Labels: 2010, /pulsars

Wed Oct 08, 2008

A plethora of pulsars

This has been a fun few months for those interested in accretion-powered millisecond pulsars (and who isn't?) We've been observing HETE J1900.1-2455 for more than 3 years now, it has had by far the longest period of activity of any of the 8 known systems. Then, in August, IGR J00291+5934 went into outburst for the first time since it's December 2004 outburst. The X-ray flux faded shortly after, but the system unexpectedly returned to activity about a month later. To top it all off, the first-ever AMSP, SAX J1808.4-3658, also went into outburst in late September. Three AMSPs active at the same time is a terrific coincidence.

But there's more. Back in 2007 I made some predictions for the time of the next outburst for these two systems, based on the observed outbursts to date (see the table below). These predictions were remarkably accurate, with errors of 11 and 20 days (or 0.7 and 1.7%), for the two sources. For the record, I'm now prepared to make my predictions for the next outburst for each of these systems; for SAX J1808.4-3658 on 2012 May 15 (MJD 56062) and for IGR J00291+5934 a few months later on 2012 September 23 (MJD 56193). I hope to be able to report here how these new predictions hold up!
Table: Predictions of 2008 outburst times for two AMSPs (
Outburst time (MJD)
SourcepredictedactualError (d)
IGR J00291+5934546805469111
SAX J1808.4-3658547105473020

Labels: 2008, /pulsars

Mon Sep 17, 2007

NASA Astronomers Find Bizarre Planet-Mass Object Orbiting Neutron Star

Using NASA’s Swift and Rossi X-ray Timing Explorer (RXTE) satellites, astronomers have discovered one of the most bizarre planet-mass objects ever found. The object’s minimum mass is only about 7 times the mass of Jupiter. But instead of orbiting a normal star, this low-mass body orbits a rapidly (182 Hz) spinning pulsar. It orbits the pulsar every 54.7 minutes at an average distance of only about 230,000 miles (slightly less than the Earth-Moon distance). [ from the NASA press release ]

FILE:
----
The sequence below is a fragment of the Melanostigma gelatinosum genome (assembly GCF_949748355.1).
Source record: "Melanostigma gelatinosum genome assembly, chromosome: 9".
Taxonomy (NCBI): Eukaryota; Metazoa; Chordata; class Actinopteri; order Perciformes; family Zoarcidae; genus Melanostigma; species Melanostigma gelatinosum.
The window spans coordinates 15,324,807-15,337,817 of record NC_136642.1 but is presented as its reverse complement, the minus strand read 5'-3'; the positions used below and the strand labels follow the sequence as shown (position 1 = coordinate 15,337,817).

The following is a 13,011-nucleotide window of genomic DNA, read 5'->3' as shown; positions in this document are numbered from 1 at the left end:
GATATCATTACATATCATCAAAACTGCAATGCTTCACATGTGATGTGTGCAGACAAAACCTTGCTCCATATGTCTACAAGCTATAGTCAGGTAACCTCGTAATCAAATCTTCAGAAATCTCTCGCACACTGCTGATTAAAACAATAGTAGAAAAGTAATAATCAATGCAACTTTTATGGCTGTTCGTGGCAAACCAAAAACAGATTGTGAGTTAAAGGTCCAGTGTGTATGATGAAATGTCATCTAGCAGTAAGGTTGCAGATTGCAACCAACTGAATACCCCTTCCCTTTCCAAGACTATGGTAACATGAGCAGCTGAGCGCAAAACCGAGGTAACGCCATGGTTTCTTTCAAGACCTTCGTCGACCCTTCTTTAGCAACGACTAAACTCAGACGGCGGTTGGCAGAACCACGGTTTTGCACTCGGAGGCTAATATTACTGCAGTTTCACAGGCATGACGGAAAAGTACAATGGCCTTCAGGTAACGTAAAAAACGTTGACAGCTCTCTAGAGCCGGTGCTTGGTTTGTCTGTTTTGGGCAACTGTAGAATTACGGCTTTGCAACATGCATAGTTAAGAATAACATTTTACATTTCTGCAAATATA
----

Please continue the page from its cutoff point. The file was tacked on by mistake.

As part of a team led by Hans Krimm (Goddard), we analysed the RXTE observations following the discovery of this system, Swift J1756.9-2508. Hans' paper has now been accepted by ApJL and has been posted on The story has shown up in a few places on the web, including the October 17 Monash Memo and even got a peripheral mention in a NY Times story

Read the paper (; ApJ 668, L147) or the
NASA press release

Labels: 2007, /pulsars

Thu Jul 05, 2007

Two accretion-powered millisecond pulsars active in June

I'm not sorry to be wrong about HETE J1900.1-2455 returning to quiescence; Swift and RXTE observations following the nondetection last month indicate that the source is as bright as before. This is bad news for anticipated measurements of the quiescent flux with Chandra, but good news for our ongoing RXTE monitoring and pulsation searches.

Also last month the 8th accretion-powered millisecond pulsar was discovered, Swift J1756.9-2508. At 182 Hz the source is the slowest of the class (by 3 Hz); the 54-minute orbital period indicates an ultracompact (and thus likely H-poor) mass donor. The pulsar was only active for two weeks, and was undetected with Swift by June 21. A paper is in preparation by the Swift team.

Labels: 2007, /pulsars

Wed Jun 06, 2007

HETE J1900.1-2455 is returning to quiescence

The most recently-discovered millisecond pulsar, HETE J1900.1-2455, has finally begun to fade into quiescence. The last couple of observations in May saw the flux below 10-10 erg cm-2 s-1, and fading, as reported in ATel #1086. Collaborators in the Netherlands, led by Rudy Wijnands, triggered a series of Swift observations, which confirmed the decline. Swift observations are ongoing, and a Chandra pointing is planned for the end of June. HETE J1900.1-2455 was active for almost 2 years — longer by far than any of the other accretion-powered millisecond pulsars. We're sorry to see it go!

Flux history (.PS) from RXTE

Labels: 2007, /pulsars